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KCS asks parents to make a plan in case classes move online during school year

Classes, grades or schools may move online for a period of time during the school year. Working parents told 10News it'd put them in a tough spot.

KNOXVILLE, Tenn. — Knox County Schools officials sent an email to parents Friday saying that it's possible children's classes, grade-levels or schools could move online during the school year.

"While we are working hard to ensure the school day goes smoothly, we know there will be bumps along the way," they said in the email. "Please know that we are doing everything we can to help minimize disruptions, but it is possible that at some point during the year, your child’s in-person class, grade level, or school could move to online learning for a period of time."

For Sarah Dill and her family, going to virtual school wasn't an option. She's a member of the military and works a civilian job too. 

"I would be hiring individuals to come into the home while I do work," Dill said. "[Going virtual] would be detrimental. It would challenge us in many ways."

Credit: Submitted

KCS said that moving students to online learning could give officials the flexibility to take specific approaches to different challenges at different schools. It could also limit the spread of COVID-19, so it affects the fewest number of students possible.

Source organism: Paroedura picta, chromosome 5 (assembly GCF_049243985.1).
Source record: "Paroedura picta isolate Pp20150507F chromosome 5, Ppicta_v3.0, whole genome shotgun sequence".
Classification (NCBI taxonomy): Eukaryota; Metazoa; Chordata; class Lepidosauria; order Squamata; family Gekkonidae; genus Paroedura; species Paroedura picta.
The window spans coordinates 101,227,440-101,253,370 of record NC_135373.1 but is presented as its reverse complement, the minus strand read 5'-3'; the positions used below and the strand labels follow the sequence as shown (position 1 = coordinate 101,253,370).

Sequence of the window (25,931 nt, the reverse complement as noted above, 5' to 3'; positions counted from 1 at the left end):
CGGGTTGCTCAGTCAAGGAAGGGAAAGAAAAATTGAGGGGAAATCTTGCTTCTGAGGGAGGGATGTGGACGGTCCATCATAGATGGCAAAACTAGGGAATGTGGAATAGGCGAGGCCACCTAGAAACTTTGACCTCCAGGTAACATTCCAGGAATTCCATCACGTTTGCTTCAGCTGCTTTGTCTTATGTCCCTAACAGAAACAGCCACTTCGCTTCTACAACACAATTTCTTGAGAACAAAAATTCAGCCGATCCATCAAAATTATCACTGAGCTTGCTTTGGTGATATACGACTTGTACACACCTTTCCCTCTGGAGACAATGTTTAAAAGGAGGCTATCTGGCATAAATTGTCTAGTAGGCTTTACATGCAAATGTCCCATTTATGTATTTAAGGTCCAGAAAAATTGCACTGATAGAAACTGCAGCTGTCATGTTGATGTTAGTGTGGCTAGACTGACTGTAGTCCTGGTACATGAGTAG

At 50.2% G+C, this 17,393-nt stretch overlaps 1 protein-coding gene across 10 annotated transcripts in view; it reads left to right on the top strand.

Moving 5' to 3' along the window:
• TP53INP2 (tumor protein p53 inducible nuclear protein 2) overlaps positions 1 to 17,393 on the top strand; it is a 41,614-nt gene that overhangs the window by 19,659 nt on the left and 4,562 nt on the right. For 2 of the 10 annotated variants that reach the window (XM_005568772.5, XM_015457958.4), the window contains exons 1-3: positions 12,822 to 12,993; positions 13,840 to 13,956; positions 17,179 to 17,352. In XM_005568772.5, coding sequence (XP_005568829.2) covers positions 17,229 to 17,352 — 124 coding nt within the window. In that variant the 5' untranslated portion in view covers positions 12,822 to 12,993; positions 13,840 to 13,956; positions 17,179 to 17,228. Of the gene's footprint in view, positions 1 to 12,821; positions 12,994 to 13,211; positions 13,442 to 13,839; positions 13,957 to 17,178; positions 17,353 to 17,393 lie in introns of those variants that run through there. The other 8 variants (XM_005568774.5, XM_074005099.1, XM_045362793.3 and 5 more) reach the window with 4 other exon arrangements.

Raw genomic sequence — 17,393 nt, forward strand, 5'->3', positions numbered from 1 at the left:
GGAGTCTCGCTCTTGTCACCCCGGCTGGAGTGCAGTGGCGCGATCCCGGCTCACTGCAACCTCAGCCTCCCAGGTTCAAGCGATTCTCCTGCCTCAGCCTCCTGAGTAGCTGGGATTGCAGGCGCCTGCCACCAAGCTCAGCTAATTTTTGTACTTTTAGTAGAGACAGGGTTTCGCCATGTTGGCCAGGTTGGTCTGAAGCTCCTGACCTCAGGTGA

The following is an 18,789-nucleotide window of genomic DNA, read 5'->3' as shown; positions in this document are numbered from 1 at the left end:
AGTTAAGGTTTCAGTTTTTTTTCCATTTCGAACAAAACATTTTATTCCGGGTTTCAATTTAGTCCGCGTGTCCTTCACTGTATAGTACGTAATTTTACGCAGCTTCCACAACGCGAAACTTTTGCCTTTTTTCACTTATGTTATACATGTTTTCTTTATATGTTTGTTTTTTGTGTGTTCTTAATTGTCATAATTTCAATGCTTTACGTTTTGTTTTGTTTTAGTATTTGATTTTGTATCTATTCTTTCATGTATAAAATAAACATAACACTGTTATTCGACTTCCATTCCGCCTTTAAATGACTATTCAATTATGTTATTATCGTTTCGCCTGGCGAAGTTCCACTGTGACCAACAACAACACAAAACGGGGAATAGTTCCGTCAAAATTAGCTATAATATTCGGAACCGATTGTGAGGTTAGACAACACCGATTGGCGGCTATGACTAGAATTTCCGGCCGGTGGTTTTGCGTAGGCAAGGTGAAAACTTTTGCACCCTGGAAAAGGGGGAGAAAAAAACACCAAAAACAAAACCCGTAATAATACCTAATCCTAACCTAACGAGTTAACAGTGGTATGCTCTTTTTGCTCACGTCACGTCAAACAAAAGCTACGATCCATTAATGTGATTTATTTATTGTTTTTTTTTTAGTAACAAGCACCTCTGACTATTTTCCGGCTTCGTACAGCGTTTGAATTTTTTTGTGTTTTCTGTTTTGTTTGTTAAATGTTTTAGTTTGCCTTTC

Officials asked parents to have a plan in place in case their children need to start learning remotely. They also said they are committed to giving families enough notice to make arrangements, but also said there could be times when that might not be possible.

"I am asking for your patience and understanding if this occurs," Superintendant Bob Thomas said in the email.

Renee Patton said her family doesn't have a plan.

"I understand that the county needs to be cautious and I am thankful for their concern, but some parents like myself have to send my kids to school," Patton said. "I will have to quit my job if there is no school in session. My kids are thriving in a classroom setting. They need it for their emotional health."

Other families shared similar concerns. 

Tammy Brummitt has custody of her two grand-nephews, who are 5 years old and 9 years old. She spent her summer driving them to daycare or leaving them with a babysitter. She was relieved that school is finally back in session.

"It's not easy just to be able to say, 'Oh I can stay home,' when you're trying to support a household," she said. "I don't know, honestly, what I would be able to do."

The first week of school ended Friday in Knox County, and officials said they were grateful for the patience of students, families and educators. They also said they were looking forward to the rest of the school year.

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